environments. In the former, examples include: soil pores and
structural features of plant roots, shoots and leaves which are
associated with the vexed question of internalisation of human
pathogens in plant tissues. In food environments, biolms are an
example of connected microenvironments with gradients of pH
and oxygen tension created by microbial metabolism. Similarly,
solid, multi-component foods such as salami also may represent
temporally connected microenvironments as pH, osmotic and
redox conditions change systematically and markedly during
fermentation and maturation.
In addressing the question we should remember that Zhang
et al. (2011) exclusively examined accelerated emergence of
bacterial antibiotic resistance and, as discussed above, properly

T. McMeekin et al. / Food Control 29 (2013) 290e299

applied sanitisers and disinfectants do not appear to lead to

formation of persister cells. Nevertheless, expert panels and individual authors who have written on the potential to induce
increased resistance to commonly used cleaning agents add
a caveat to their general conclusion that this is unlikely. The caveat
normally recommends that further research is required because
current knowledge is decient.
Zhang et al. (2011) discussed the sourceesink model of
evolution that, like the stringent response, does not appear to be
well represented in the food microbiology literature. A sink is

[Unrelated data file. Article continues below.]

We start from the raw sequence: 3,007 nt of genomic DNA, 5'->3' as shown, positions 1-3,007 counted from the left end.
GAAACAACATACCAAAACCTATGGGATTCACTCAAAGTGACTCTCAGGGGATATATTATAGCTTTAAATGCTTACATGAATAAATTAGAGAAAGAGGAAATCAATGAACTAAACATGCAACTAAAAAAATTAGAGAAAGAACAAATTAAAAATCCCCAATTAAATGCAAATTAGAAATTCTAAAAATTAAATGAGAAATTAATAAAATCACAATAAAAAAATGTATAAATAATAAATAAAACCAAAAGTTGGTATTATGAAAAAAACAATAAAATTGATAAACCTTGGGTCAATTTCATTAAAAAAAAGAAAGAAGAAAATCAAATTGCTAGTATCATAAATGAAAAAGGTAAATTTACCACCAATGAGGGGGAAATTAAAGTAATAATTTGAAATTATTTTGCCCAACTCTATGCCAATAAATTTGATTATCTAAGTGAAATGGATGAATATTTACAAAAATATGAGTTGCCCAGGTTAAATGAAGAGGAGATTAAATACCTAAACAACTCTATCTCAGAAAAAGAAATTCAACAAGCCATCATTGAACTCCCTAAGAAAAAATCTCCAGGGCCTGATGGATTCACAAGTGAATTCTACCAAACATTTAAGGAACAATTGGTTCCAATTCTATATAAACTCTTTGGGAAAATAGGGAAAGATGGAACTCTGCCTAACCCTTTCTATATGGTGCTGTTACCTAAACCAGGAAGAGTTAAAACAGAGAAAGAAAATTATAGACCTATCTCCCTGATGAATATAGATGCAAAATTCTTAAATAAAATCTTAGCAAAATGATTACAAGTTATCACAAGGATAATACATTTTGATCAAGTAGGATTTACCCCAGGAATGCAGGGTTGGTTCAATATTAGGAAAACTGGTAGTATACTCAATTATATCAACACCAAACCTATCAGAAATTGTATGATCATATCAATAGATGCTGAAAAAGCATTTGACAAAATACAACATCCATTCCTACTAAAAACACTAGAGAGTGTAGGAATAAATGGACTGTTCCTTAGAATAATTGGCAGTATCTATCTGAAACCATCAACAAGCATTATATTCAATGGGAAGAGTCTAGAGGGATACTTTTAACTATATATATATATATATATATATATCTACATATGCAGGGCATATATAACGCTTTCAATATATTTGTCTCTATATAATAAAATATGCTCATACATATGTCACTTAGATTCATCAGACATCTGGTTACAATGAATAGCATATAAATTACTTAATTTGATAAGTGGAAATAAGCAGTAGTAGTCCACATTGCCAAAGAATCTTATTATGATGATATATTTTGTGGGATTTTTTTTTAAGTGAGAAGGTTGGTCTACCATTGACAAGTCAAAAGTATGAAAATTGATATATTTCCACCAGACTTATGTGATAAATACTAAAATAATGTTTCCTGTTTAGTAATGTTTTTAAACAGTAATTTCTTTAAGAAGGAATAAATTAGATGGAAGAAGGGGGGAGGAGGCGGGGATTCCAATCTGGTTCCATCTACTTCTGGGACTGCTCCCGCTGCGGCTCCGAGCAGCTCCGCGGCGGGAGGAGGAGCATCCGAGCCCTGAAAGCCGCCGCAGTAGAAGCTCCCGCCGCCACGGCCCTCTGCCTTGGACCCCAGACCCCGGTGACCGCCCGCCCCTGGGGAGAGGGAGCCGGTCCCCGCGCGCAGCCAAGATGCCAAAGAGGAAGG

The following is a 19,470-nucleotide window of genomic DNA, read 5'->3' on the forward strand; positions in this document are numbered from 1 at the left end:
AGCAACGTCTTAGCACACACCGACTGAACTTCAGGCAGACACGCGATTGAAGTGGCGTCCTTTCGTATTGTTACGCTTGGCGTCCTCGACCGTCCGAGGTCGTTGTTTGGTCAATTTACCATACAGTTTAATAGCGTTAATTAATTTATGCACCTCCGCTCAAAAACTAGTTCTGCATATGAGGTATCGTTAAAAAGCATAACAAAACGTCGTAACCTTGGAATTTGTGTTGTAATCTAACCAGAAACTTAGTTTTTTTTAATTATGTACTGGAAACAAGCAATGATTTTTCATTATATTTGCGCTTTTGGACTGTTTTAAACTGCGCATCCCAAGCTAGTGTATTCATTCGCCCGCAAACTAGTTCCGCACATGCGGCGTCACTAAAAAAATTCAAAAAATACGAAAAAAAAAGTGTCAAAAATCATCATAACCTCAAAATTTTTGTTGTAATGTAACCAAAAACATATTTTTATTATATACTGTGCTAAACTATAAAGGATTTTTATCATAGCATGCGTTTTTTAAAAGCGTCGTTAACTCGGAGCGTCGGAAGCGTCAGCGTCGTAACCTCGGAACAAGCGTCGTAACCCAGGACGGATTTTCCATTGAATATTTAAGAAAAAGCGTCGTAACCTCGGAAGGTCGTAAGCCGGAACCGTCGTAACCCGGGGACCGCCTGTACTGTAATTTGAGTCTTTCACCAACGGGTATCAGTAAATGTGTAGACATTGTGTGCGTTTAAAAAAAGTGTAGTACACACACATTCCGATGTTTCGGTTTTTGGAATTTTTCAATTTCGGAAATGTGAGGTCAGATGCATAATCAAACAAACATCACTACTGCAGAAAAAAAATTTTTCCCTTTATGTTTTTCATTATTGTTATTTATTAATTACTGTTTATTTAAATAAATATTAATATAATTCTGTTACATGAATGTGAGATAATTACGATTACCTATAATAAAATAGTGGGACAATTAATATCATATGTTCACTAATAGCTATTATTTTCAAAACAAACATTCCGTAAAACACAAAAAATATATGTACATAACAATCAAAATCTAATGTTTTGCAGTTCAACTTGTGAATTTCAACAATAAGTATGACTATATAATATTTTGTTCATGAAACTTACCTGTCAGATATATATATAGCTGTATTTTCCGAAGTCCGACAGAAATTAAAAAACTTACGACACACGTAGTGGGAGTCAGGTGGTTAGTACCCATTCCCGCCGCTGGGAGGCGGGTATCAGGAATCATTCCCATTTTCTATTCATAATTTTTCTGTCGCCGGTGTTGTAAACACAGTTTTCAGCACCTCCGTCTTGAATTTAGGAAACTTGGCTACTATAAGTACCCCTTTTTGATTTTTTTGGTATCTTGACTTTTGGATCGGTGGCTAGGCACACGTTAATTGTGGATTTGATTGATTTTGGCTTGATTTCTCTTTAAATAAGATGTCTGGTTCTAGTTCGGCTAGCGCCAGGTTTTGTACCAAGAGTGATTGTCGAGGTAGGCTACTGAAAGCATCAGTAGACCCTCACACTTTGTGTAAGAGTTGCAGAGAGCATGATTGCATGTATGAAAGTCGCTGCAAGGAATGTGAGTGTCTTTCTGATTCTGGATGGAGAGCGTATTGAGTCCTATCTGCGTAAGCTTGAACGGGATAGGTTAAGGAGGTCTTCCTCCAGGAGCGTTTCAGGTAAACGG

a species habitat in which local mortality exceeds local reproduction. In a sink, a population can only be maintained with continuous migration from the source habitat where reproduction
exceeds mortality (Hermsen & Hwa, 2010). Characteristically, sinks
occur near the limits of a species range. In sourceesink dynamics
(SSD), sources provide poorly adapted immigrants to the sink and
those that can adapt through mutation are able to colonise the sink.
SSD are reported to lead to accelerated bacterial drug resistance,
resistance of fruit ies to insecticides and, relevant to this discussion, the evolution of virulence (Chattopadhyay et al., 2007;
Dennehy, Friedenberg, McBride, Holt, & Turner, 2010; Sokurenko,
Gomulkiewicz, & Dykhuizen, 2006). SSD studies have also
provided advances in understanding evolutionary processes with
several publications on biological tness landscapes revealing
evolutionary pathways and why these pathways were selected
(Lobkovsky, Wolf, & Koonin, 2010; Poelwijk, Kiviet, Weinreich, &
Tans, 2007; Rowe, Wedge, Platt, Kell, & Knowles, 2010).
How are we to interpret sourceesink dynamic situations in
relation to the potential development of biocide resistance? Are
they the result of an adaptive, phenotypic process resulting in
habituated cells which will return to their original state on removal
of the stress? Or, are they the result of mutations which become